Some readers do seem to care strongly about the plural spelling of stemma. Dictionaries such as the OED offer three standard meanings (the simple eye of certain insects / the record of an ancient Roman genealogy / the tree diagram showing the relationships among manuscripts of a literary work) and the standard plural spelling "stemmata." On the Macro-Typography website, stemma is being used in a fourth, novel meaning, as a term for any graphical representation of any branching inter-relationships. It is a sense that Karl-August Wirth used in an article in German reviewing four typical medieval graphic forms used in educational texts: the table, stemma, arbor and rota. This usage of stemma is preferable to "tree." The objections to tree are that the word is misleading, especially because it is loaded in favour of twig-like graphic patterns, but also because it has generated a long history of confusion about that figure's "correct" orientation. A broader term would be useful. But is "stemma" in this sense ready for prime time? With a plural that is drawn from Greek, stemma is bound to remain a term of scientific and scholarly jargon. Diagram, also of Greek origin, would not be a term in international standard English if its plural were still "diagramata". We need to anglicize stemma with a regular English plural, "stemmas", if we hope to bring the term into wider currency. The spelling "stemmata" will remain in place on the Macro-Typography website, because the audience there is mainly of historians, but expect the anglicized plural "stemmas" for wider audiences interested only in graphic design.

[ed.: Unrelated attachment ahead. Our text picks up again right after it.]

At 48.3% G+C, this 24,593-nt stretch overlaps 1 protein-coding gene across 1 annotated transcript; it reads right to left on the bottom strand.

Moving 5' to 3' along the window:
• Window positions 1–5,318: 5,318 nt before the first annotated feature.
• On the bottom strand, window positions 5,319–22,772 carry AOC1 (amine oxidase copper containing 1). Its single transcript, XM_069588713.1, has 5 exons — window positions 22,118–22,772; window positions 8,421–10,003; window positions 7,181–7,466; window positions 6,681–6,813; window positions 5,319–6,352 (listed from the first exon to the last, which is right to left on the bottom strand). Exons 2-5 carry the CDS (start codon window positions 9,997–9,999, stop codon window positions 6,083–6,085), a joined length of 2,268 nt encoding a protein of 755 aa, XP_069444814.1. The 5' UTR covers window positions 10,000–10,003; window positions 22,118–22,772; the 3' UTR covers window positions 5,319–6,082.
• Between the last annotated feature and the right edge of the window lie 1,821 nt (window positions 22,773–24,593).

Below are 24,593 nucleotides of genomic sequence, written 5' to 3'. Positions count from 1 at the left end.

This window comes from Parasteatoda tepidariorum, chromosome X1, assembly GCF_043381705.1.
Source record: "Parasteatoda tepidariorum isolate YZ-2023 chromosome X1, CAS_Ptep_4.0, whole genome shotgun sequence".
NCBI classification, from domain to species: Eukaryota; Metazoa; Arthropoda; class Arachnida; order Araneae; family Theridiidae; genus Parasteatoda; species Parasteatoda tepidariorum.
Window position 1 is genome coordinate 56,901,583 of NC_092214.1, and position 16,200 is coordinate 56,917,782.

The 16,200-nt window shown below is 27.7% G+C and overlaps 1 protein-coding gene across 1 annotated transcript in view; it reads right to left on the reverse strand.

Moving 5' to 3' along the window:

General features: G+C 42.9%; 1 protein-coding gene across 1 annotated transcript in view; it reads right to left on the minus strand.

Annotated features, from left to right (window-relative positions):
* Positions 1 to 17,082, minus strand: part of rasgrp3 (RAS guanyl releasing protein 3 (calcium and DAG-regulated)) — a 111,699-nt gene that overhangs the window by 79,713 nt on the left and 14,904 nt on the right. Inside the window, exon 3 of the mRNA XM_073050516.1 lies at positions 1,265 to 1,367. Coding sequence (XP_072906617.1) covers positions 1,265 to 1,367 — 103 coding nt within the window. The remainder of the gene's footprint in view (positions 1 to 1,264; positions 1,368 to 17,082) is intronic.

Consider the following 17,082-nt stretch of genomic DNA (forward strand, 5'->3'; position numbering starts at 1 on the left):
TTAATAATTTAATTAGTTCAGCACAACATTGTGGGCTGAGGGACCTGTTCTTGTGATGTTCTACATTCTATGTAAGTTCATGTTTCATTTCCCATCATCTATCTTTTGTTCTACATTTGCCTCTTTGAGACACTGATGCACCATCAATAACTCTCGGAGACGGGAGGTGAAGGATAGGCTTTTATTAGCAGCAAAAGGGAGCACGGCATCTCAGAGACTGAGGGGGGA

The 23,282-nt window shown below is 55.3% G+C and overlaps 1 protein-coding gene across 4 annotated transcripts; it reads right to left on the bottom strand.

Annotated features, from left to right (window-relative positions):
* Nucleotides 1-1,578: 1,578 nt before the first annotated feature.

No comments :

Post a Comment